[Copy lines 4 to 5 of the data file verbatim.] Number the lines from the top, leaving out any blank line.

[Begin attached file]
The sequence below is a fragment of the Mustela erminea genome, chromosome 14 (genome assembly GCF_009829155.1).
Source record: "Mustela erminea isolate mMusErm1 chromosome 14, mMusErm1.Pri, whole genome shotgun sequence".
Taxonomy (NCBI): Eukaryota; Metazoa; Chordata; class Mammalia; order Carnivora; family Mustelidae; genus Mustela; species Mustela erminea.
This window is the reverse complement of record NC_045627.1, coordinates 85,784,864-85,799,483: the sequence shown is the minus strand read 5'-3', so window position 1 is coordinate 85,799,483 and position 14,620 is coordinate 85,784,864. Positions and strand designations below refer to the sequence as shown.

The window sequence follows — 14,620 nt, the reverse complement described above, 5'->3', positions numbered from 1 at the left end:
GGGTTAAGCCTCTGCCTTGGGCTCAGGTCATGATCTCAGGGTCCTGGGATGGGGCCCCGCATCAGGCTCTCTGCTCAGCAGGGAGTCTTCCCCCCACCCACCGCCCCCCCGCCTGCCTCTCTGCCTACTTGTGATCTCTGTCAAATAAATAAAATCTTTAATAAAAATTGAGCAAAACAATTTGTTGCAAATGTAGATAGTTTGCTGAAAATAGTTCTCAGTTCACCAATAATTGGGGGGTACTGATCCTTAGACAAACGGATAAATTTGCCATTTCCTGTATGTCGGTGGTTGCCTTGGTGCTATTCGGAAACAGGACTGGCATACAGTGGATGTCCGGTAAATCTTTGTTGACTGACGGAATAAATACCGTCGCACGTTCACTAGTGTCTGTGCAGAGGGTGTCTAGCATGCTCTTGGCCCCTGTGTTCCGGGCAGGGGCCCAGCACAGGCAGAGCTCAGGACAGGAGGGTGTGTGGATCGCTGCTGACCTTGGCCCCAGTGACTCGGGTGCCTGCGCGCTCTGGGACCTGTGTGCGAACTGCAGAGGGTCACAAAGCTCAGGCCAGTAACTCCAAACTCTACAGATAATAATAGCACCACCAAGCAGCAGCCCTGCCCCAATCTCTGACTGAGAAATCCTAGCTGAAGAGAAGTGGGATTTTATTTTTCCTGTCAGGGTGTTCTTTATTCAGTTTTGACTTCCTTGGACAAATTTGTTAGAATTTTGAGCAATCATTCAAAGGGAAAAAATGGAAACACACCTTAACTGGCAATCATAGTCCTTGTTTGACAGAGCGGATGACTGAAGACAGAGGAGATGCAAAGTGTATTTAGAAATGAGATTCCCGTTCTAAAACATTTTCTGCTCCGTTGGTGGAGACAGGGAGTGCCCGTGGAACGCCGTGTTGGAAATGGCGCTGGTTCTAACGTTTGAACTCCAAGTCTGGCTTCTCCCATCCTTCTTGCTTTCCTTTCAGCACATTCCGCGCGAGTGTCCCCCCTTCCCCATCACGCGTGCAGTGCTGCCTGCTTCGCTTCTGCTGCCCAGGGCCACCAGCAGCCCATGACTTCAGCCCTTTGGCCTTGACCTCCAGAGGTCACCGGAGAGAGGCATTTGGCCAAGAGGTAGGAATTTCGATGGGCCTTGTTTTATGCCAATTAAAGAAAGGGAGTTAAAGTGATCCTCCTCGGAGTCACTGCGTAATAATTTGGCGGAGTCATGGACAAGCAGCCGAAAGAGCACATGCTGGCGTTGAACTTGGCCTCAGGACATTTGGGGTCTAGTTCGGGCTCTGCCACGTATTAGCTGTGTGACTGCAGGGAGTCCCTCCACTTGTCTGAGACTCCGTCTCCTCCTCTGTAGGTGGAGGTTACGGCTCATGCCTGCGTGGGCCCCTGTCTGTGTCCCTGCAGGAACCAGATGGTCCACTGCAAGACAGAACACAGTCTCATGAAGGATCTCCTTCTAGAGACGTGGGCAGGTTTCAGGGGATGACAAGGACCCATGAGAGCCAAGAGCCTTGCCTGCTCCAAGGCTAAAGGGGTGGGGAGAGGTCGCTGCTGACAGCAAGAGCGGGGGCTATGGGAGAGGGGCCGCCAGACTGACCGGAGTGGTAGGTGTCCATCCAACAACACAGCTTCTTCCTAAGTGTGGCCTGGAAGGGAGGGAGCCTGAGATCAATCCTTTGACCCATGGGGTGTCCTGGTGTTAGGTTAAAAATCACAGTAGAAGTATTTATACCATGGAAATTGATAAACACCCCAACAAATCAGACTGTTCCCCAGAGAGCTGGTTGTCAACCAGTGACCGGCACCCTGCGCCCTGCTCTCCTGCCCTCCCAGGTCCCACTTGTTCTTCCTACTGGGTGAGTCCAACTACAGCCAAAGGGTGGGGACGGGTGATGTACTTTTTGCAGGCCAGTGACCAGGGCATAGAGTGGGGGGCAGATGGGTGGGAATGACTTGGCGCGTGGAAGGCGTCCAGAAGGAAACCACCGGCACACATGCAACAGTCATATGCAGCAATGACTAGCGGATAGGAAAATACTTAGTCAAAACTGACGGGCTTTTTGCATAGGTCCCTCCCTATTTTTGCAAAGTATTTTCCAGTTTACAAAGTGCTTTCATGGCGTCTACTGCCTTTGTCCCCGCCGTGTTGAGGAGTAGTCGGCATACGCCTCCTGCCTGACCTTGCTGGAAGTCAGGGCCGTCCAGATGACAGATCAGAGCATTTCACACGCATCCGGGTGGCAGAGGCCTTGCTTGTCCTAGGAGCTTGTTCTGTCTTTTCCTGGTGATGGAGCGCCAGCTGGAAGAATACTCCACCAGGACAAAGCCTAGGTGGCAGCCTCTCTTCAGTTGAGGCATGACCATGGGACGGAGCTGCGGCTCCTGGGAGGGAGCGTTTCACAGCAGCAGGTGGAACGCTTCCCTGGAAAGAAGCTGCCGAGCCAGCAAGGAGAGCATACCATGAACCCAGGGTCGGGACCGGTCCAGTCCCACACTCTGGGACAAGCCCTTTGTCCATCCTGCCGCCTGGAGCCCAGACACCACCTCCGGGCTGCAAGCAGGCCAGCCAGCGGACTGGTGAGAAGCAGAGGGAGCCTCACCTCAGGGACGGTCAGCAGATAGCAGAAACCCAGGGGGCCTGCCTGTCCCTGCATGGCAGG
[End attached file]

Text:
This window is the reverse complement of record NC_045627.1, coordinates 85,784,864-85,799,483: the sequence shown is the minus strand read 5'-3', so window position 1 is coordinate 85,799,483 and position 14,620 is coordinate 85,784,864. Positions and strand designations below refer to the sequence as shown.

The window sequence follows — 14,620 nt, the reverse complement described above, 5'->3', positions numbered from 1 at the left end: